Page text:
High Holies Wood
A fascinating broadleaved woodland with a significant component of yew, over-looking the River Thames.
High Holies is a small section of a larger mixed woodland set at the top of the southern hill overlooking the River Thames. The woodland comprises mature and semi mature broadleaves, including yew, ash, whitebeam (single stems and coppiced), beech, horse chestnut, silver birch and an understory of hazel.
The woodland has the latent characteristics of the unusual lowland beech: yew woodland. There is no precise data on the total extent of native lowland beech and yew in the UK, but it is known to have declined in area by woodland clearance and/or replanting with non-native species over the last 50 years. That makes this woodland quite unusual as the age and quantity of the yew trees are seen infrequently. This woodland has widespread natural regeneration of ash – many of which are in poor condition, some planted horse chestnut and smaller numbers of conifers. These are eclectic and unusual species choices at this location.
The wood has great potential to revert back to its classic beech-yew state, with the ash providing valuable and high quality logs and the thinning of other trees, such as the small number of conifers, giving space, light and better views out to the River Thames. The wood does not have the area nor the volume of trees to be managed exclusively for timber, although there is potential for domestic quantities of firewood. However, it does provide an opportunity for discerning owners to manage, enjoy and reinstate an unusual wood. Adding to the unique nature of the wood is Grim’s Ditch, a c.15-20 metre wide “two banks and one ditch” embankment, which lies to the south and west of the wood. It is a Scheduled Ancient Monument. Records show that the ditch is not earlier than the third century AD.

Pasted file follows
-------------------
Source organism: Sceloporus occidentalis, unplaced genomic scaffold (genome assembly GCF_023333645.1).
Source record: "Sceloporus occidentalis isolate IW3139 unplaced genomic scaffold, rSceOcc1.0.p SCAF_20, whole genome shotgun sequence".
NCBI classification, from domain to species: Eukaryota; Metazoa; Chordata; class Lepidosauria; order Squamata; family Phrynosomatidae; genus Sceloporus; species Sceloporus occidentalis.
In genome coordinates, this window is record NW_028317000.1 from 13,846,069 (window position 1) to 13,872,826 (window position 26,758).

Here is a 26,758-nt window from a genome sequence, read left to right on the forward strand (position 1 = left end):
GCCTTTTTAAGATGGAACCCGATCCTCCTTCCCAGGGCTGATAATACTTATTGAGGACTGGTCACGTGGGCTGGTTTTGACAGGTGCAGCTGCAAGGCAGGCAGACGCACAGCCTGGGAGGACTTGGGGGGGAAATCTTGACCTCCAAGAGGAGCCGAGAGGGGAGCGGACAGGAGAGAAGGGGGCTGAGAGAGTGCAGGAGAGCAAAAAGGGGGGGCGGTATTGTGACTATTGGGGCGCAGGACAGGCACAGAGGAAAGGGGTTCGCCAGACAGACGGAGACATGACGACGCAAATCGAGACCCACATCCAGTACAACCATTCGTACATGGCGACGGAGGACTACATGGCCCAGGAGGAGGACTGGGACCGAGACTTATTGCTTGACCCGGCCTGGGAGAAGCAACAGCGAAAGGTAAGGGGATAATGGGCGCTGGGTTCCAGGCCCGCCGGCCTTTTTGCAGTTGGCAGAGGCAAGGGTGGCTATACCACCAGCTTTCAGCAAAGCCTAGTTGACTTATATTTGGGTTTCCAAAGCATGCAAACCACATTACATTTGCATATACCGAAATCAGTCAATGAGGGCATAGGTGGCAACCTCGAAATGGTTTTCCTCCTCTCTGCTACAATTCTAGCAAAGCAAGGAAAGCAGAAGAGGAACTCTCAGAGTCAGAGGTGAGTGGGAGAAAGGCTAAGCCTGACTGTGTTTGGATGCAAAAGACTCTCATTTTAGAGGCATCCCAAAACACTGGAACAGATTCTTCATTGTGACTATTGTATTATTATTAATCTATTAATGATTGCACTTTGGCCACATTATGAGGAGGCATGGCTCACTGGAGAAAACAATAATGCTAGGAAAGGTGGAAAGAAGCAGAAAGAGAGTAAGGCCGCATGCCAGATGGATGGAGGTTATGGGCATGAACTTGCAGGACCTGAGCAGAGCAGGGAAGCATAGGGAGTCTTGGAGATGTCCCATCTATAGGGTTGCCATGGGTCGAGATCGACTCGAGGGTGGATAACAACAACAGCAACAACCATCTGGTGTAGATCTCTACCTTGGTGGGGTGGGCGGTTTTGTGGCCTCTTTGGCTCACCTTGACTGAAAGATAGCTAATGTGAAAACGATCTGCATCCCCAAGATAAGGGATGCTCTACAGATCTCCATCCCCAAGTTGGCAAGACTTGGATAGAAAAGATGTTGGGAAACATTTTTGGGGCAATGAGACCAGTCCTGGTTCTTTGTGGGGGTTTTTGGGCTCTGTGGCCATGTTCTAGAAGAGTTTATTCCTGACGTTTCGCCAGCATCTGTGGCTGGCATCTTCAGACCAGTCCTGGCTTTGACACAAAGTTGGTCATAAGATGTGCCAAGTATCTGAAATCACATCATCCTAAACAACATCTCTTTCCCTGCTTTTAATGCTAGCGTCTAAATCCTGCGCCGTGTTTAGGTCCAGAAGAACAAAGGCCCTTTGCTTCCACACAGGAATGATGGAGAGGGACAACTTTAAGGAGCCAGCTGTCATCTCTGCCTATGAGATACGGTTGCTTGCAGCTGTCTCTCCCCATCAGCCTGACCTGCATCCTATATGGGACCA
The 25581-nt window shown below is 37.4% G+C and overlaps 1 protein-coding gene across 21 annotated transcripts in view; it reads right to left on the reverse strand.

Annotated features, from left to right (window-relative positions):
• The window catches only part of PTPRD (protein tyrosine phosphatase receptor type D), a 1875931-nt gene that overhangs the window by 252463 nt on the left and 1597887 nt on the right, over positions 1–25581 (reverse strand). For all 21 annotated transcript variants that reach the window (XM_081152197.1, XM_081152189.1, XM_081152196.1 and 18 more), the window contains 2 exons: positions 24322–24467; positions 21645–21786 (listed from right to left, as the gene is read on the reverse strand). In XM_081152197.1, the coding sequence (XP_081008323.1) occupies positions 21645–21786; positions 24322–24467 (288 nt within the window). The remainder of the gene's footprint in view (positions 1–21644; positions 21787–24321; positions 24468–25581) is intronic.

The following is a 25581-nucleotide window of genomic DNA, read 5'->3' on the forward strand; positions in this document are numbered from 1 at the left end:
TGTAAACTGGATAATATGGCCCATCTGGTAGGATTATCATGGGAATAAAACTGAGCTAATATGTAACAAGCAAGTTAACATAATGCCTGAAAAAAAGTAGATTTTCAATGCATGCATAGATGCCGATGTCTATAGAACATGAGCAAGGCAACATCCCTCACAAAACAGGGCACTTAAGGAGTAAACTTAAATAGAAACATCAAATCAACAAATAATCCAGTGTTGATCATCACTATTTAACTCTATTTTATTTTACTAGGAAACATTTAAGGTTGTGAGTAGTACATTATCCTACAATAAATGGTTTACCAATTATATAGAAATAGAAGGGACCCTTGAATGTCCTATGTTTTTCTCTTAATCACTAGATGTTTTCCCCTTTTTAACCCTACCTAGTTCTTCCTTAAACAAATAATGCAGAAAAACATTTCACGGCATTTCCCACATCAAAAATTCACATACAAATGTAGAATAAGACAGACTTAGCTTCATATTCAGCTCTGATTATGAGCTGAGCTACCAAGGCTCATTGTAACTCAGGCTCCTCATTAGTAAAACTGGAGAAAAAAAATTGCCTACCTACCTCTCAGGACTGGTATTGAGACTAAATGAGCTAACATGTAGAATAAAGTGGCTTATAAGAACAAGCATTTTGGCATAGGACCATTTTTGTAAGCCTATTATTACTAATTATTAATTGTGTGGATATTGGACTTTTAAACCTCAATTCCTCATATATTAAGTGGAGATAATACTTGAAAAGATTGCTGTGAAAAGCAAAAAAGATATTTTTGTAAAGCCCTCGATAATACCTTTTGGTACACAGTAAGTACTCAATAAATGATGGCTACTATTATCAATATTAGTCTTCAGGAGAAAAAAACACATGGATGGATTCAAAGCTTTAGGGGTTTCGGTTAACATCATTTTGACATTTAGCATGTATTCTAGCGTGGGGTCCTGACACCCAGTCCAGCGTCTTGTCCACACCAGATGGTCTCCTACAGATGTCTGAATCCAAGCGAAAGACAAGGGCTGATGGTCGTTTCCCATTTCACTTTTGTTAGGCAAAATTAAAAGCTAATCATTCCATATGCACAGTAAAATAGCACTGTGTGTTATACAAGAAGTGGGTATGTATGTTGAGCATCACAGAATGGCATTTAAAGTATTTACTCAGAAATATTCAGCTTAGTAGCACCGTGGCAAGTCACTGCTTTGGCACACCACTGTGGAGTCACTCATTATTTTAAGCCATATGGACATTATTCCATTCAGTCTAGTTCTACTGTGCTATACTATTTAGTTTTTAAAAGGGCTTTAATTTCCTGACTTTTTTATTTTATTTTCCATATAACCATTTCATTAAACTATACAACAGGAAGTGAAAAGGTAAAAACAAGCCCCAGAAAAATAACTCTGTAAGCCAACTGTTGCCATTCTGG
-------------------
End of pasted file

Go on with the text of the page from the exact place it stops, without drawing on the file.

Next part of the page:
The middle of the nearest bank lies within this ownership. The woodland is accessed via a surfaced drive to the south west. The gateway access into the wood is wide enough for a 4×4 and/or small scale forestry machinery. Through the gate, a part obscured earthen track allows access to the woodland. There are two derelict sheds within the wood. Although unusable, their location and presence gives potential for new structures. The woodland slopes down towards the bridleway and the A329. There are impressive views to the south of the wood, over large fields and wooded hills.
This contrast with the glimpsed views through the trees of the wide and flat valley of the River Thames to the north.
High Holies Wood
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